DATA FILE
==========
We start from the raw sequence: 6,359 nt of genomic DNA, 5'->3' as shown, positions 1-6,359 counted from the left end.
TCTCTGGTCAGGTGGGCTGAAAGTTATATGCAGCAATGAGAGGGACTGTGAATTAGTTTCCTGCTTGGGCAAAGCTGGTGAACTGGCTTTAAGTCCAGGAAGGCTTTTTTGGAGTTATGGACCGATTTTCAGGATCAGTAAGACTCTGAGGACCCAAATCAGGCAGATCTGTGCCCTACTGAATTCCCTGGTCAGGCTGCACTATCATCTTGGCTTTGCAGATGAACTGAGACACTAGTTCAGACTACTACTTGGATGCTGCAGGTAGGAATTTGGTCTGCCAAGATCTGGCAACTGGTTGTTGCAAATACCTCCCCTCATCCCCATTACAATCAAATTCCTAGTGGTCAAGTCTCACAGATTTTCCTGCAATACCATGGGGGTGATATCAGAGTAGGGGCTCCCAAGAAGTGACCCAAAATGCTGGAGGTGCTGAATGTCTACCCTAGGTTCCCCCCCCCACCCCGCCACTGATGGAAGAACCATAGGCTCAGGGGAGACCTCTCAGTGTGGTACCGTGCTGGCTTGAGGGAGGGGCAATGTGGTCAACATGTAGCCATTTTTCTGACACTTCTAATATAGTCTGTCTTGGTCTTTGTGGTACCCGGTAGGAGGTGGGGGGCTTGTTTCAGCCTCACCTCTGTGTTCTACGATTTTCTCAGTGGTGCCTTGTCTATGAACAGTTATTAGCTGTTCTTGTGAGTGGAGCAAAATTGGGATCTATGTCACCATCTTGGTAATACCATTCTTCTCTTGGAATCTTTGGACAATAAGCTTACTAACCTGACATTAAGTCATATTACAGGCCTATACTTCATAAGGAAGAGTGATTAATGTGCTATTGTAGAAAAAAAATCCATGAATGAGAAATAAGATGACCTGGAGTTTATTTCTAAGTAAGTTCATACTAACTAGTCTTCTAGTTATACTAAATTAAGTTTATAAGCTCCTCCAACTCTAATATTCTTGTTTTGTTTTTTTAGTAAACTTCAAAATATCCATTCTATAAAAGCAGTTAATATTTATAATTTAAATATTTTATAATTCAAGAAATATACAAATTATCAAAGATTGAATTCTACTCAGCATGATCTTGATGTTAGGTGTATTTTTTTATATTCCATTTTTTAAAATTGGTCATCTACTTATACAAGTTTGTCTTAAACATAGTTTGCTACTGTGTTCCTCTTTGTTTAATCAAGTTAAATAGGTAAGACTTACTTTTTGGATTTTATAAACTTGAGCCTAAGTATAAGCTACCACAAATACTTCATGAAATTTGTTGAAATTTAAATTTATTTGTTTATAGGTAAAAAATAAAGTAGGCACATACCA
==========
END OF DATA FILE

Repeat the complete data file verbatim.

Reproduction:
We start from the raw sequence: 6,359 nt of genomic DNA, 5'->3' as shown, positions 1-6,359 counted from the left end.
TCTCTGGTCAGGTGGGCTGAAAGTTATATGCAGCAATGAGAGGGACTGTGAATTAGTTTCCTGCTTGGGCAAAGCTGGTGAACTGGCTTTAAGTCCAGGAAGGCTTTTTTGGAGTTATGGACCGATTTTCAGGATCAGTAAGACTCTGAGGACCCAAATCAGGCAGATCTGTGCCCTACTGAATTCCCTGGTCAGGCTGCACTATCATCTTGGCTTTGCAGATGAACTGAGACACTAGTTCAGACTACTACTTGGATGCTGCAGGTAGGAATTTGGTCTGCCAAGATCTGGCAACTGGTTGTTGCAAATACCTCCCCTCATCCCCATTACAATCAAATTCCTAGTGGTCAAGTCTCACAGATTTTCCTGCAATACCATGGGGGTGATATCAGAGTAGGGGCTCCCAAGAAGTGACCCAAAATGCTGGAGGTGCTGAATGTCTACCCTAGGTTCCCCCCCCCACCCCGCCACTGATGGAAGAACCATAGGCTCAGGGGAGACCTCTCAGTGTGGTACCGTGCTGGCTTGAGGGAGGGGCAATGTGGTCAACATGTAGCCATTTTTCTGACACTTCTAATATAGTCTGTCTTGGTCTTTGTGGTACCCGGTAGGAGGTGGGGGGCTTGTTTCAGCCTCACCTCTGTGTTCTACGATTTTCTCAGTGGTGCCTTGTCTATGAACAGTTATTAGCTGTTCTTGTGAGTGGAGCAAAATTGGGATCTATGTCACCATCTTGGTAATACCATTCTTCTCTTGGAATCTTTGGACAATAAGCTTACTAACCTGACATTAAGTCATATTACAGGCCTATACTTCATAAGGAAGAGTGATTAATGTGCTATTGTAGAAAAAAAATCCATGAATGAGAAATAAGATGACCTGGAGTTTATTTCTAAGTAAGTTCATACTAACTAGTCTTCTAGTTATACTAAATTAAGTTTATAAGCTCCTCCAACTCTAATATTCTTGTTTTGTTTTTTTAGTAAACTTCAAAATATCCATTCTATAAAAGCAGTTAATATTTATAATTTAAATATTTTATAATTCAAGAAATATACAAATTATCAAAGATTGAATTCTACTCAGCATGATCTTGATGTTAGGTGTATTTTTTTATATTCCATTTTTTAAAATTGGTCATCTACTTATACAAGTTTGTCTTAAACATAGTTTGCTACTGTGTTCCTCTTTGTTTAATCAAGTTAAATAGGTAAGACTTACTTTTTGGATTTTATAAACTTGAGCCTAAGTATAAGCTACCACAAATACTTCATGAAATTTGTTGAAATTTAAATTTATTTGTTTATAGGTAAAAAATAAAGTAGGCACATACCA